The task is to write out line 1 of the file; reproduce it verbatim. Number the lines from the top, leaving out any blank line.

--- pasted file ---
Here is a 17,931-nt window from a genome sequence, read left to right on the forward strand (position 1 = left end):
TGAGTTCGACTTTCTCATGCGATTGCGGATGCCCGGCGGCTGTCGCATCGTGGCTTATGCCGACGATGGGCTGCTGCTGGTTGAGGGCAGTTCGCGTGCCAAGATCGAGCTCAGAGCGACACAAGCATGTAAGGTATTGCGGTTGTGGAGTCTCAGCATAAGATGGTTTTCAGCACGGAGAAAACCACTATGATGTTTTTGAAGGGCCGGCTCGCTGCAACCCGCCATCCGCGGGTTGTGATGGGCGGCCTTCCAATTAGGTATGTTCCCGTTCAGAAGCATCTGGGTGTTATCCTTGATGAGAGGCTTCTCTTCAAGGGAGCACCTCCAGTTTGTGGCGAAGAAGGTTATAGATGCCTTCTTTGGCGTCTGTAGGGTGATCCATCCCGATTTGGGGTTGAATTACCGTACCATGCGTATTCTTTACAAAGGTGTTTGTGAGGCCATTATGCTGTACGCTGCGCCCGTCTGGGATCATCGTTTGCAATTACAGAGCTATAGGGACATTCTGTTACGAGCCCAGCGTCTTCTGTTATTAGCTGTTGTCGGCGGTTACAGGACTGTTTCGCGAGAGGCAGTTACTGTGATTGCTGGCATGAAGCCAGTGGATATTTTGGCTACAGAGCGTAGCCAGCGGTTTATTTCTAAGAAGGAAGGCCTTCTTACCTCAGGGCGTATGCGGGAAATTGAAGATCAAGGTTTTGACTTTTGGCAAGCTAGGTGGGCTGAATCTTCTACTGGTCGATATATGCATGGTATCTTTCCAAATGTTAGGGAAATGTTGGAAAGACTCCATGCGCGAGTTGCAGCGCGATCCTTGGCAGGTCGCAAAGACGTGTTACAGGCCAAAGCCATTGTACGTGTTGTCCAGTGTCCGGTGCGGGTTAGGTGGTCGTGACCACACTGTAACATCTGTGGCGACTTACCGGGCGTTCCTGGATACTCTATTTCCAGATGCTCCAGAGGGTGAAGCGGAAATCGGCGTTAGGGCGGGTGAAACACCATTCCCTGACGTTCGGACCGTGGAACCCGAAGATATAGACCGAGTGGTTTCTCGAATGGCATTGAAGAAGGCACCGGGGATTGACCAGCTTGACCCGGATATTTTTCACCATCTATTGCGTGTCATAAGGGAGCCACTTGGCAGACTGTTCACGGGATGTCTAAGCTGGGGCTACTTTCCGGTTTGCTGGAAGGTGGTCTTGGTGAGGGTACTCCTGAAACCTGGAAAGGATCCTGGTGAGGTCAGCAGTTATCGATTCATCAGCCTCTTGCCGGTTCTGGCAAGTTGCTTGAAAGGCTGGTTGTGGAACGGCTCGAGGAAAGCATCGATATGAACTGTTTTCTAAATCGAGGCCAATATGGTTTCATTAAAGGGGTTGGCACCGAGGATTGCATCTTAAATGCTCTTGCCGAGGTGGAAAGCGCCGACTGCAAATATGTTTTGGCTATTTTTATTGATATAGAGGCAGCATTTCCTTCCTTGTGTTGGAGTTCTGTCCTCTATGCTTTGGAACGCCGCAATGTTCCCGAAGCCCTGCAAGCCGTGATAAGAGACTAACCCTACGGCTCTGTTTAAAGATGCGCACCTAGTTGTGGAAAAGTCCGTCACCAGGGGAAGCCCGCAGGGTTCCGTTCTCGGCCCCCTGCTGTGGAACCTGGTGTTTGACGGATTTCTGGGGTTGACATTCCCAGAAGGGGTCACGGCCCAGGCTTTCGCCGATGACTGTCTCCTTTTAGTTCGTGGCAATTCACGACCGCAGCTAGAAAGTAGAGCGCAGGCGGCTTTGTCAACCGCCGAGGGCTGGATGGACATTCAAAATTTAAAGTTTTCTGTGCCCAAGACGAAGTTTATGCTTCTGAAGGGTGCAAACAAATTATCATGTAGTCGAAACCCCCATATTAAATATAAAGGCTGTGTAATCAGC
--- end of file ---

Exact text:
Here is a 17,931-nt window from a genome sequence, read left to right on the forward strand (position 1 = left end):